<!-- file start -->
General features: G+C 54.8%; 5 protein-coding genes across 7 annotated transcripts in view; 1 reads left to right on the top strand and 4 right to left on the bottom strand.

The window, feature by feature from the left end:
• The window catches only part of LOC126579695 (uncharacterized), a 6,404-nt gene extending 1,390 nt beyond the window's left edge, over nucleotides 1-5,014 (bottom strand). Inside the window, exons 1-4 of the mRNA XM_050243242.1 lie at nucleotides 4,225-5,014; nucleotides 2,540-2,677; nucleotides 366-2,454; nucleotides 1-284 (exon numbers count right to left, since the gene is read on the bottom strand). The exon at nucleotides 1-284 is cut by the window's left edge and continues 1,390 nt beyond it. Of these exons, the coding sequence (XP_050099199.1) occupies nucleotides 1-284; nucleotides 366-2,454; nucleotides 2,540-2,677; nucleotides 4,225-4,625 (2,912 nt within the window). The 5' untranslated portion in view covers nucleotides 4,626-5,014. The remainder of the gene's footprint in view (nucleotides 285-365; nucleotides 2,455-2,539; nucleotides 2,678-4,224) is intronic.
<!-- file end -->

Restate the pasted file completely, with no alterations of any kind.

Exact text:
General features: G+C 54.8%; 5 protein-coding genes across 7 annotated transcripts in view; 1 reads left to right on the top strand and 4 right to left on the bottom strand.

The window, feature by feature from the left end:
• The window catches only part of LOC126579695 (uncharacterized), a 6,404-nt gene extending 1,390 nt beyond the window's left edge, over nucleotides 1-5,014 (bottom strand). Inside the window, exons 1-4 of the mRNA XM_050243242.1 lie at nucleotides 4,225-5,014; nucleotides 2,540-2,677; nucleotides 366-2,454; nucleotides 1-284 (exon numbers count right to left, since the gene is read on the bottom strand). The exon at nucleotides 1-284 is cut by the window's left edge and continues 1,390 nt beyond it. Of these exons, the coding sequence (XP_050099199.1) occupies nucleotides 1-284; nucleotides 366-2,454; nucleotides 2,540-2,677; nucleotides 4,225-4,625 (2,912 nt within the window). The 5' untranslated portion in view covers nucleotides 4,626-5,014. The remainder of the gene's footprint in view (nucleotides 285-365; nucleotides 2,455-2,539; nucleotides 2,678-4,224) is intronic.